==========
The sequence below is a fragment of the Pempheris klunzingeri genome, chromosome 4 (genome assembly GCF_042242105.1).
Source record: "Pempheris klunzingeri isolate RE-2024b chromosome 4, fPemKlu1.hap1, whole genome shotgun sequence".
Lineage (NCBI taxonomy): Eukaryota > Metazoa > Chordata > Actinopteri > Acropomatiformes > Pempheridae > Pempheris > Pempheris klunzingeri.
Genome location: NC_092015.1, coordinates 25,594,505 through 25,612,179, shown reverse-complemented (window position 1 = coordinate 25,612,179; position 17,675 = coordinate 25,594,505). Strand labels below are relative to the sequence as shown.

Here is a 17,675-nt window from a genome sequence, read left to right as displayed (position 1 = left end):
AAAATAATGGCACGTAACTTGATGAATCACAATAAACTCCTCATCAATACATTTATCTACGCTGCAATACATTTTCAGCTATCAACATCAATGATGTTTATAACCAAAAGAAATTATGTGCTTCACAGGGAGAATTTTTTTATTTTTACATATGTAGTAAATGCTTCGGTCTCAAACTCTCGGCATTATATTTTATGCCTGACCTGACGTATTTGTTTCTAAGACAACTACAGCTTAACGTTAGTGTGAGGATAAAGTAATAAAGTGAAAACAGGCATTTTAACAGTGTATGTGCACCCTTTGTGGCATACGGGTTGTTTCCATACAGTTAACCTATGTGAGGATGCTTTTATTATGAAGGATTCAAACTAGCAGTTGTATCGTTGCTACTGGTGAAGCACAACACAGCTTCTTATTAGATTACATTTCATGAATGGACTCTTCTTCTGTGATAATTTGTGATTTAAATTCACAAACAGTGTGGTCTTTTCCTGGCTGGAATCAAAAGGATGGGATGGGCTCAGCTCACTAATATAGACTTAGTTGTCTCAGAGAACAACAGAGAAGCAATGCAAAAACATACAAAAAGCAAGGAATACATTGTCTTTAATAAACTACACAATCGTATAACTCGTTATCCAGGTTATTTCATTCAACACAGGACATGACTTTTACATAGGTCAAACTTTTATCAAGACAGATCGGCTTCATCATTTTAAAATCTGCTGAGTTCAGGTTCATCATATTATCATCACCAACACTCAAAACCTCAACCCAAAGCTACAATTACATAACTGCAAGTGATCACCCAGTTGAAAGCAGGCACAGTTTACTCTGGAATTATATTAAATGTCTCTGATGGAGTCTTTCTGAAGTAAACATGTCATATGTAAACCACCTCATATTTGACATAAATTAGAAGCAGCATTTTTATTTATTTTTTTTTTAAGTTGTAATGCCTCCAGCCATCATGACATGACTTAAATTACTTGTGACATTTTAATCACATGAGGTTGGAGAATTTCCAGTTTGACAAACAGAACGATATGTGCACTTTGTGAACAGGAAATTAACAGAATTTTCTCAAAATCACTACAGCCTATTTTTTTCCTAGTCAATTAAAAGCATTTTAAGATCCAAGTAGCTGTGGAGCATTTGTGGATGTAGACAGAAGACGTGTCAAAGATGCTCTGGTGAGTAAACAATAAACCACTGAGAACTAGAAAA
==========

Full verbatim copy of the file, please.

The sequence below is a fragment of the Pempheris klunzingeri genome, chromosome 4 (genome assembly GCF_042242105.1).
Source record: "Pempheris klunzingeri isolate RE-2024b chromosome 4, fPemKlu1.hap1, whole genome shotgun sequence".
Lineage (NCBI taxonomy): Eukaryota > Metazoa > Chordata > Actinopteri > Acropomatiformes > Pempheridae > Pempheris > Pempheris klunzingeri.
Genome location: NC_092015.1, coordinates 25,594,505 through 25,612,179, shown reverse-complemented (window position 1 = coordinate 25,612,179; position 17,675 = coordinate 25,594,505). Strand labels below are relative to the sequence as shown.

Here is a 17,675-nt window from a genome sequence, read left to right as displayed (position 1 = left end):
AAAATAATGGCACGTAACTTGATGAATCACAATAAACTCCTCATCAATACATTTATCTACGCTGCAATACATTTTCAGCTATCAACATCAATGATGTTTATAACCAAAAGAAATTATGTGCTTCACAGGGAGAATTTTTTTATTTTTACATATGTAGTAAATGCTTCGGTCTCAAACTCTCGGCATTATATTTTATGCCTGACCTGACGTATTTGTTTCTAAGACAACTACAGCTTAACGTTAGTGTGAGGATAAAGTAATAAAGTGAAAACAGGCATTTTAACAGTGTATGTGCACCCTTTGTGGCATACGGGTTGTTTCCATACAGTTAACCTATGTGAGGATGCTTTTATTATGAAGGATTCAAACTAGCAGTTGTATCGTTGCTACTGGTGAAGCACAACACAGCTTCTTATTAGATTACATTTCATGAATGGACTCTTCTTCTGTGATAATTTGTGATTTAAATTCACAAACAGTGTGGTCTTTTCCTGGCTGGAATCAAAAGGATGGGATGGGCTCAGCTCACTAATATAGACTTAGTTGTCTCAGAGAACAACAGAGAAGCAATGCAAAAACATACAAAAAGCAAGGAATACATTGTCTTTAATAAACTACACAATCGTATAACTCGTTATCCAGGTTATTTCATTCAACACAGGACATGACTTTTACATAGGTCAAACTTTTATCAAGACAGATCGGCTTCATCATTTTAAAATCTGCTGAGTTCAGGTTCATCATATTATCATCACCAACACTCAAAACCTCAACCCAAAGCTACAATTACATAACTGCAAGTGATCACCCAGTTGAAAGCAGGCACAGTTTACTCTGGAATTATATTAAATGTCTCTGATGGAGTCTTTCTGAAGTAAACATGTCATATGTAAACCACCTCATATTTGACATAAATTAGAAGCAGCATTTTTATTTATTTTTTTTTTAAGTTGTAATGCCTCCAGCCATCATGACATGACTTAAATTACTTGTGACATTTTAATCACATGAGGTTGGAGAATTTCCAGTTTGACAAACAGAACGATATGTGCACTTTGTGAACAGGAAATTAACAGAATTTTCTCAAAATCACTACAGCCTATTTTTTTCCTAGTCAATTAAAAGCATTTTAAGATCCAAGTAGCTGTGGAGCATTTGTGGATGTAGACAGAAGACGTGTCAAAGATGCTCTGGTGAGTAAACAATAAACCACTGAGAACTAGAAAA